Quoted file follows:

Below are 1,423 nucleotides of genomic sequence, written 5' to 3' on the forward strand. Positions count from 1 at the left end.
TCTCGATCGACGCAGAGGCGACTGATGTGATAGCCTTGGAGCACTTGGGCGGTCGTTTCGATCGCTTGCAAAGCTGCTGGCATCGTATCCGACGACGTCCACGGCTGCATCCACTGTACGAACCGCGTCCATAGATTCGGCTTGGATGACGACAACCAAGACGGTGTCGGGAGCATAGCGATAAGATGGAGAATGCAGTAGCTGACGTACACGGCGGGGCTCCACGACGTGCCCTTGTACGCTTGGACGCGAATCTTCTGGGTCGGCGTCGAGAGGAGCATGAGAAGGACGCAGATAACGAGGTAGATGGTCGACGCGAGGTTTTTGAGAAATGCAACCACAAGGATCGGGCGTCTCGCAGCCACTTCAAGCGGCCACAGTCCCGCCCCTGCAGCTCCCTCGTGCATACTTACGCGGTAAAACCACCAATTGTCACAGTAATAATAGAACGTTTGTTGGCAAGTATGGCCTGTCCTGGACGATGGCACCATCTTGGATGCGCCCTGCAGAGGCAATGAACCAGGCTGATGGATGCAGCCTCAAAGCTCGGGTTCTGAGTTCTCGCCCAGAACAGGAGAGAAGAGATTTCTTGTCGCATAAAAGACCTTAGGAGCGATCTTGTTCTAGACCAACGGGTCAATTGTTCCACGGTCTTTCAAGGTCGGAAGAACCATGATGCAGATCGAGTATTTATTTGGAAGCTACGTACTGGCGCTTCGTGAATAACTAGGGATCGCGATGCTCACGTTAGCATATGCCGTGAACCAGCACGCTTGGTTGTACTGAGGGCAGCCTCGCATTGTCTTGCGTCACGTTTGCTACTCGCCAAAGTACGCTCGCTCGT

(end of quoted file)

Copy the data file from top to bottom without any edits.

Below are 1,423 nucleotides of genomic sequence, written 5' to 3' on the forward strand. Positions count from 1 at the left end.
TCTCGATCGACGCAGAGGCGACTGATGTGATAGCCTTGGAGCACTTGGGCGGTCGTTTCGATCGCTTGCAAAGCTGCTGGCATCGTATCCGACGACGTCCACGGCTGCATCCACTGTACGAACCGCGTCCATAGATTCGGCTTGGATGACGACAACCAAGACGGTGTCGGGAGCATAGCGATAAGATGGAGAATGCAGTAGCTGACGTACACGGCGGGGCTCCACGACGTGCCCTTGTACGCTTGGACGCGAATCTTCTGGGTCGGCGTCGAGAGGAGCATGAGAAGGACGCAGATAACGAGGTAGATGGTCGACGCGAGGTTTTTGAGAAATGCAACCACAAGGATCGGGCGTCTCGCAGCCACTTCAAGCGGCCACAGTCCCGCCCCTGCAGCTCCCTCGTGCATACTTACGCGGTAAAACCACCAATTGTCACAGTAATAATAGAACGTTTGTTGGCAAGTATGGCCTGTCCTGGACGATGGCACCATCTTGGATGCGCCCTGCAGAGGCAATGAACCAGGCTGATGGATGCAGCCTCAAAGCTCGGGTTCTGAGTTCTCGCCCAGAACAGGAGAGAAGAGATTTCTTGTCGCATAAAAGACCTTAGGAGCGATCTTGTTCTAGACCAACGGGTCAATTGTTCCACGGTCTTTCAAGGTCGGAAGAACCATGATGCAGATCGAGTATTTATTTGGAAGCTACGTACTGGCGCTTCGTGAATAACTAGGGATCGCGATGCTCACGTTAGCATATGCCGTGAACCAGCACGCTTGGTTGTACTGAGGGCAGCCTCGCATTGTCTTGCGTCACGTTTGCTACTCGCCAAAGTACGCTCGCTCGT